Liverpool are completing 84.1% of their passes this season. Since 2010, no team has won the Champions League without completing at least 84.5% of their passes — a mark that was matched by 2018-19 Liverpool. Yes, those 0.4 percentage points are completely imperceptible to the human eye, and one game could easily shift Jurgen Klopp and Co. back above the threshold. Just, like, complete five extra sideways passes and you’re there — but, well, you’re not there yet, so you’re outta here.
And so, that leaves us with Bayern Munich and Ajax.
Consider Bayern the most champion-like side among the five favourites to win it all, and consider Ajax the dark horse that looks most like future winners. Sure, Erik ten Hag’s team play in the Dutch Eredivisie, but they’ve scored 64 goals and conceded just five in 21 matches — and they were just as dominant among the better competition of the Champions League group stages. No matter where they’ve played so far this season, Ajax have looked like one of the best teams in the world. The same goes for Bayern … but you already knew that.
CONCACAF Champions League: Will Liga MX teams break the hearts of MLS hopefuls?
3:18 PM ETCesar Hernandez
- EmailLove is a game that two can play and both win — unless of course if it’s in the CONCACAF Champions League. So it’s fitting that on the week of Valentine’s Day, several Major League Soccer and Liga MX sides will look to avoid heartbreak in North America’s premier club competition.The tournament begins on Tuesday as 16 sides square off in the knockout round. Following two legs this month, the eight winners will advance with hopes of eventually reaching the two-legged finals in April and May.Per usual, the four Liga MX and five MLS participants lead the pack as the favorites. They are joined by Caribbean Club champions Cavaly AS of Haiti, and the top six Central American sides from the precursor 2021 CONCACAF League competition.Liga MX sides have gone 13 consecutive seasons with a CCL title, a record that climbs to 16 trophies when counting the Champions’ Cup era. It’s a dominant streak for Mexican teams, to be sure, but could this be the year MLS finally ends it? With two finals appearances in the last four editions, MLS clubs have come close in recent years. Or, will this be the year in which an up-and-coming club defies the odds and trounces the front-runners?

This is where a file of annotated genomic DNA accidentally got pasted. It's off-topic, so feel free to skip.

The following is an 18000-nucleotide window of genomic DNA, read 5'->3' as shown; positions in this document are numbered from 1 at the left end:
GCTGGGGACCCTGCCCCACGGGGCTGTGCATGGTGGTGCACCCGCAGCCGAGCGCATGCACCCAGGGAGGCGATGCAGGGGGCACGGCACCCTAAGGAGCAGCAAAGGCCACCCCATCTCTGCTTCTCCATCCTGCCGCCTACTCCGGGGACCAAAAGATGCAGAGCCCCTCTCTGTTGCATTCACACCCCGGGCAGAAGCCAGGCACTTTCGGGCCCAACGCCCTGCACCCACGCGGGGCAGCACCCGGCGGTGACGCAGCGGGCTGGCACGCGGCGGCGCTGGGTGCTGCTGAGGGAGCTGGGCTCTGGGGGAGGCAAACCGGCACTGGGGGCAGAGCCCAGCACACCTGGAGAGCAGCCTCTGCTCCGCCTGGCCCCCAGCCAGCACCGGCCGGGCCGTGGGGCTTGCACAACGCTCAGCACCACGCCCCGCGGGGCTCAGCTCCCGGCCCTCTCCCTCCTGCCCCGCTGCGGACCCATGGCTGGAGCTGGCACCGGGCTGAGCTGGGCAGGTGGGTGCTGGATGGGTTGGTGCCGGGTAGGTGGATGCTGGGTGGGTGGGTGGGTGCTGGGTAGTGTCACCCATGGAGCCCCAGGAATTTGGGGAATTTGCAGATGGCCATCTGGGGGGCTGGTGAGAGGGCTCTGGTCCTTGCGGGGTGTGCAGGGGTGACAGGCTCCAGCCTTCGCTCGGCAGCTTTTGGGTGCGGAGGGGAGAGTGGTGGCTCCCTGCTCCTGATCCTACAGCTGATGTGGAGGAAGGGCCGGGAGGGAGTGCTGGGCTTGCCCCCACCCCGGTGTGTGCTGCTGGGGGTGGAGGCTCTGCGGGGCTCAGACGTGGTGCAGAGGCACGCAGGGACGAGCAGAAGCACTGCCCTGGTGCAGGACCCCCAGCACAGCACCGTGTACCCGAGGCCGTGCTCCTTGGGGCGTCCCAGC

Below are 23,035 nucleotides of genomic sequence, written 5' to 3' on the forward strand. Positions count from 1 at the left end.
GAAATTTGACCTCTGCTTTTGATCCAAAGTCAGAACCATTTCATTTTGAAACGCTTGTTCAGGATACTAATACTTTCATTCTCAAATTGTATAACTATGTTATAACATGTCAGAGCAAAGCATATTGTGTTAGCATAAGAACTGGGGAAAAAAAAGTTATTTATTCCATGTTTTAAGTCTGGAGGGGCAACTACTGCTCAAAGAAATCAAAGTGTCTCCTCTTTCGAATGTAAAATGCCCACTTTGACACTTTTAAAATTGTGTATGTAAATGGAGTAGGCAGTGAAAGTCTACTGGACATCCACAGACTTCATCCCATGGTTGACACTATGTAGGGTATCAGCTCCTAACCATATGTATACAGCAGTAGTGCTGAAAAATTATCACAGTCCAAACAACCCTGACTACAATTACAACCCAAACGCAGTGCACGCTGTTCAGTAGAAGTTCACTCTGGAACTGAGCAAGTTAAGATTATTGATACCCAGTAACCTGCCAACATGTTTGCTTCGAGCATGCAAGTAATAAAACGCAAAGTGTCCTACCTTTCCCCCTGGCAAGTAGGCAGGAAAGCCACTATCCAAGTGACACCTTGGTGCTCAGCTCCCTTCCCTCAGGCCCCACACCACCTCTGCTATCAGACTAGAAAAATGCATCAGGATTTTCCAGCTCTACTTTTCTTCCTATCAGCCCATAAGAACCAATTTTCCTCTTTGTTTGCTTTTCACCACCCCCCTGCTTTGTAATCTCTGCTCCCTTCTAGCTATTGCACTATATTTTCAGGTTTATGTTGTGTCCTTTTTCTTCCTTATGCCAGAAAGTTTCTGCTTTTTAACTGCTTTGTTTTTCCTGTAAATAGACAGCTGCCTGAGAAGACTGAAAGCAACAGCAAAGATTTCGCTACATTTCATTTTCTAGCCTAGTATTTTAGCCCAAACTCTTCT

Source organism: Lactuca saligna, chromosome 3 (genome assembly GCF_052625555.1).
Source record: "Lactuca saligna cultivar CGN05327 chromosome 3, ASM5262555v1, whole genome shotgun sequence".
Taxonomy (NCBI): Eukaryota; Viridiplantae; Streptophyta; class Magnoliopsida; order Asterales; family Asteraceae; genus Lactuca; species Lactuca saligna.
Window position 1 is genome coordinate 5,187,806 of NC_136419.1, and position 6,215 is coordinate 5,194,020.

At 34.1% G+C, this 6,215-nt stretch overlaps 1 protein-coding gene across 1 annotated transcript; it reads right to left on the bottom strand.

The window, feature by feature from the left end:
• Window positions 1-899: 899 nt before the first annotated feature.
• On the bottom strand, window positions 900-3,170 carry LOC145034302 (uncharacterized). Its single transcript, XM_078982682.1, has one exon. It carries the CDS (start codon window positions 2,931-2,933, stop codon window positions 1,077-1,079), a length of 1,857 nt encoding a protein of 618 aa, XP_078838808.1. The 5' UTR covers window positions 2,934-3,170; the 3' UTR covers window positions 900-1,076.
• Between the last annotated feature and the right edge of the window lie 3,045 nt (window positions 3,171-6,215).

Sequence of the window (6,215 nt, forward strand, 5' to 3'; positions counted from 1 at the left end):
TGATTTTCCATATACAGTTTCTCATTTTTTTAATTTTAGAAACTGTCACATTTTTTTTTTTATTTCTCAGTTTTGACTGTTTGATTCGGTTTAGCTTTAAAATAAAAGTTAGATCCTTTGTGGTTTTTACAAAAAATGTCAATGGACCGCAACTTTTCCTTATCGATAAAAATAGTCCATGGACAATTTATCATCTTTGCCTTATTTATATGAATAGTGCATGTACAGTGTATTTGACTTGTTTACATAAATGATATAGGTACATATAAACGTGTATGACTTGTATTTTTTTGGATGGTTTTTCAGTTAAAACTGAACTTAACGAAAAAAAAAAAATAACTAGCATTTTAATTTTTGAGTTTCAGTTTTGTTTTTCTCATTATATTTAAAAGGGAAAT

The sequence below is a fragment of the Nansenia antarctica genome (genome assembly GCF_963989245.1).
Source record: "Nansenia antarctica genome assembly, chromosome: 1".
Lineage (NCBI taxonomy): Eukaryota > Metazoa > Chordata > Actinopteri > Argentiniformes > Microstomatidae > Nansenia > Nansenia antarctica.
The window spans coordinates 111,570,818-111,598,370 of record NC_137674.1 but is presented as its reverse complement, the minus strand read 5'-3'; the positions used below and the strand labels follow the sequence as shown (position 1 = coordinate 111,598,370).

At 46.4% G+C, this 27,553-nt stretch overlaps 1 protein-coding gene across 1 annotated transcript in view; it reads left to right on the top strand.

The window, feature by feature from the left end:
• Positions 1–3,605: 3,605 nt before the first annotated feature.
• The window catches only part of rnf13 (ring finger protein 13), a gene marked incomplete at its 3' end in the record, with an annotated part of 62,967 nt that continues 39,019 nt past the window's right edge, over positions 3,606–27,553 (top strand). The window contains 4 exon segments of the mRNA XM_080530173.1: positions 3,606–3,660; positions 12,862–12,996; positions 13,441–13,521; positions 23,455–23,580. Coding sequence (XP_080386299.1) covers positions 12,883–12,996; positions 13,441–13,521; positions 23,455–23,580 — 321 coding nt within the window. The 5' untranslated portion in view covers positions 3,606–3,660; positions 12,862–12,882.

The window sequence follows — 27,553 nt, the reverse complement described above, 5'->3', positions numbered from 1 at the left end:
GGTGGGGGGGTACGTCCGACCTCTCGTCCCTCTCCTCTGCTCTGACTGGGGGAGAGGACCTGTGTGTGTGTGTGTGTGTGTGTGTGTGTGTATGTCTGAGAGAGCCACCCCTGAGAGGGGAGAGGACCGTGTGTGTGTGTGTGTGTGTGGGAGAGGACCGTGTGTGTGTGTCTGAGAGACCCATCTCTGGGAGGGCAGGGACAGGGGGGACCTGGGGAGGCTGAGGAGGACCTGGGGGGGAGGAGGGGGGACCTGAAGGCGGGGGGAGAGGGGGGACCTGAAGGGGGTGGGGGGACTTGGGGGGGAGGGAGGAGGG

(1st leg: Thursday, Feb. 17; 2nd leg: Thursday, Feb. 24)
Seattle Sounders qualification: Best 2021 MLS regular season side not automatically qualified
Motagua qualification: 2021 CONCACAF League runners-up
Could the Seattle Sounders make a deep sprint towards a CCL title? Theoretically, they have all the right pieces in order to do so, including striker Raul Ruidiaz, USMNT winger Jordan Morris, and midfield stalwart Joao Paulo. They’ve held onto several top names in their well-balanced squad, they’ve brought in an intriguing reinforcement through Slovakia international Albert Rusnak from Real Salt Lake, and earlier this month, defender Nouhou Tolo earned a place in ESPN’s “Dream Team” for the Africa Cup of Nations.Under the leadership of head coach Brian Schmetzer, there’s a belief that the Sounders can achieve at least one title this season, but it wouldn’t be a shock if Motagua make things more challenging than expected. Motagua were impressive in their CONCACAF League performances that carried them to the final last December, a handful of Honduras internationals populate their roster, and in the frontline, Paraguayan forward Roberto Moreira is a consistent goal scoring threat.